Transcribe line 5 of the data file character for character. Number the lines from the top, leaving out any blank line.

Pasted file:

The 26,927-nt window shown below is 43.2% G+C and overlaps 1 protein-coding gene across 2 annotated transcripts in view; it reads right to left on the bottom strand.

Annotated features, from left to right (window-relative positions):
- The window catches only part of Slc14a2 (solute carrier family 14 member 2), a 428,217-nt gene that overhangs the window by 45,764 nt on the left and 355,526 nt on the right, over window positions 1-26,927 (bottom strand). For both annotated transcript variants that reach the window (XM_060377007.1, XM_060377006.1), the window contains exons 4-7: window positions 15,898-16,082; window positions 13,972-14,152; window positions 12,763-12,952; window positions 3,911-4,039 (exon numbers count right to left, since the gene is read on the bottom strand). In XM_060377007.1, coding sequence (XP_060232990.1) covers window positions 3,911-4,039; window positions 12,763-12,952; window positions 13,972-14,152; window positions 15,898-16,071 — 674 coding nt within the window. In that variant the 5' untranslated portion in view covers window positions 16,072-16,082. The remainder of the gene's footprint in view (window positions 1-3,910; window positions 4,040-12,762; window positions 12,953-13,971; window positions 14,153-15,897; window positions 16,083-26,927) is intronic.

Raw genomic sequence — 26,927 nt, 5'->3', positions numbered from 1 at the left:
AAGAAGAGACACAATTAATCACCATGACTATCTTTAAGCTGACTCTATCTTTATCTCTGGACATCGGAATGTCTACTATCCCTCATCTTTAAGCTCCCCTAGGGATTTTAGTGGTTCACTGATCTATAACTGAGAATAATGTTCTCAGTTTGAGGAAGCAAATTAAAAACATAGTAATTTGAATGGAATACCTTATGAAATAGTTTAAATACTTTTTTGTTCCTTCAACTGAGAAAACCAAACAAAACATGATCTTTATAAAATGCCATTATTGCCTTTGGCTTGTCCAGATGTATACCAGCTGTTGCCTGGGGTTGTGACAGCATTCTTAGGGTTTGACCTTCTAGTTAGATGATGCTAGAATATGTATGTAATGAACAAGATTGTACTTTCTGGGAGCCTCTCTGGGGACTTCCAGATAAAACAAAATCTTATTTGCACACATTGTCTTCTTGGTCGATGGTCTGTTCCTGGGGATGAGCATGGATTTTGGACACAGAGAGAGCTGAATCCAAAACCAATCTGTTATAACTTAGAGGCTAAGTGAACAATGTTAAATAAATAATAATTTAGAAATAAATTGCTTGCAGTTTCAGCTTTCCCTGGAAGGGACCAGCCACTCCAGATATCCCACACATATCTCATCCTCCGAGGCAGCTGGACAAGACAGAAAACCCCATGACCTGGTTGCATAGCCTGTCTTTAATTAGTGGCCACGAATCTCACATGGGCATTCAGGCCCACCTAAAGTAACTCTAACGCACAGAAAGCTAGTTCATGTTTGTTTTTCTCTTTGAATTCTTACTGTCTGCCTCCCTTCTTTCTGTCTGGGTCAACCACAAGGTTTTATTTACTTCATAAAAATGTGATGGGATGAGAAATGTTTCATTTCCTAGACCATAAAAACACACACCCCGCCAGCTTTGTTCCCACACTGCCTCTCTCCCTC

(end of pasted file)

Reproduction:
AAGAAGAGACACAATTAATCACCATGACTATCTTTAAGCTGACTCTATCTTTATCTCTGGACATCGGAATGTCTACTATCCCTCATCTTTAAGCTCCCCTAGGGATTTTAGTGGTTCACTGATCTATAACTGAGAATAATGTTCTCAGTTTGAGGAAGCAAATTAAAAACATAGTAATTTGAATGGAATACCTTATGAAATAGTTTAAATACTTTTTTGTTCCTTCAACTGAGAAAACCAAACAAAACATGATCTTTATAAAATGCCATTATTGCCTTTGGCTTGTCCAGATGTATACCAGCTGTTGCCTGGGGTTGTGACAGCATTCTTAGGGTTTGACCTTCTAGTTAGATGATGCTAGAATATGTATGTAATGAACAAGATTGTACTTTCTGGGAGCCTCTCTGGGGACTTCCAGATAAAACAAAATCTTATTTGCACACATTGTCTTCTTGGTCGATGGTCTGTTCCTGGGGATGAGCATGGATTTTGGACACAGAGAGAGCTGAATCCAAAACCAATCTGTTATAACTTAGAGGCTAAGTGAACAATGTTAAATAAATAATAATTTAGAAATAAATTGCTTGCAGTTTCAGCTTTCCCTGGAAGGGACCAGCCACTCCAGATATCCCACACATATCTCATCCTCCGAGGCAGCTGGACAAGACAGAAAACCCCATGACCTGGTTGCATAGCCTGTCTTTAATTAGTGGCCACGAATCTCACATGGGCATTCAGGCCCACCTAAAGTAACTCTAACGCACAGAAAGCTAGTTCATGTTTGTTTTTCTCTTTGAATTCTTACTGTCTGCCTCCCTTCTTTCTGTCTGGGTCAACCACAAGGTTTTATTTACTTCATAAAAATGTGATGGGATGAGAAATGTTTCATTTCCTAGACCATAAAAACACACACCCCGCCAGCTTTGTTCCCACACTGCCTCTCTCCCTC